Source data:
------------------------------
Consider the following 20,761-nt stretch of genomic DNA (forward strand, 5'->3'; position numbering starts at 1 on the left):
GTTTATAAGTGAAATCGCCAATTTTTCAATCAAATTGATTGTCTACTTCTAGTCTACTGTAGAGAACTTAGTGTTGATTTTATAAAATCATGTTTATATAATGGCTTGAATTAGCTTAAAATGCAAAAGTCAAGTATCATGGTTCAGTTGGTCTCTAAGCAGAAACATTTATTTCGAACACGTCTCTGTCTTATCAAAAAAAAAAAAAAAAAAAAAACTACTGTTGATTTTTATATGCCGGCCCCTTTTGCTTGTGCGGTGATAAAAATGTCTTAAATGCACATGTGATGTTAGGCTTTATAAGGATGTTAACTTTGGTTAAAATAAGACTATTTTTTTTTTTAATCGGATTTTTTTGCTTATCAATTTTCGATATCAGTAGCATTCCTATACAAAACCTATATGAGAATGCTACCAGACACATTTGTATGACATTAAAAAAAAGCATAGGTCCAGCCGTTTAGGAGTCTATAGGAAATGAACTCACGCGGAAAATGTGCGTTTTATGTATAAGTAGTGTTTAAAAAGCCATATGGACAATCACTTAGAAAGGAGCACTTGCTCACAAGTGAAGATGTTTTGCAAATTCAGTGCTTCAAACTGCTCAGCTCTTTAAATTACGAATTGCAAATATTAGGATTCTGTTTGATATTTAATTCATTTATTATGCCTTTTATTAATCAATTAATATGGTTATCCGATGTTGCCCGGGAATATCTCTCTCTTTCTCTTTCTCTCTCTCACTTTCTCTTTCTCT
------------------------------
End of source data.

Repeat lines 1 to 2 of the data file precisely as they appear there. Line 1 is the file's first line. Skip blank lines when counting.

Consider the following 20,761-nt stretch of genomic DNA (forward strand, 5'->3'; position numbering starts at 1 on the left):
GTTTATAAGTGAAATCGCCAATTTTTCAATCAAATTGATTGTCTACTTCTAGTCTACTGTAGAGAACTTAGTGTTGATTTTATAAAATCATGTTTATATAATGGCTTGAATTAGCTTAAAATGCAAAAGTCAAGTATCATGGTTCAGTTGGTCTCTAAGCAGAAACATTTATTTCGAACACGTCTCTGTCTTATCAAAAAAAAAAAAAAAAAAAAAACTACTGTTGATTTTTATATGCCGGCCCCTTTTGCTTGTGCGGTGATAAAAATGTCTTAAATGCACATGTGATGTTAGGCTTTATAAGGATGTTAACTTTGGTTAAAATAAGACTATTTTTTTTTTTAATCGGATTTTTTTGCTTATCAATTTTCGATATCAGTAGCATTCCTATACAAAACCTATATGAGAATGCTACCAGACACATTTGTATGACATTAAAAAAAAGCATAGGTCCAGCCGTTTAGGAGTCTATAGGAAATGAACTCACGCGGAAAATGTGCGTTTTATGTATAAGTAGTGTTTAAAAAGCCATATGGACAATCACTTAGAAAGGAGCACTTGCTCACAAGTGAAGATGTTTTGCAAATTCAGTGCTTCAAACTGCTCAGCTCTTTAAATTACGAATTGCAAATATTAGGATTCTGTTTGATATTTAATTCATTTATTATGCCTTTTATTAATCAATTAATATGGTTATCCGATGTTGCCCGGGAATATCTCTCTCTTTCTCTTTCTCTCTCTCACTTTCTCTTTCTCT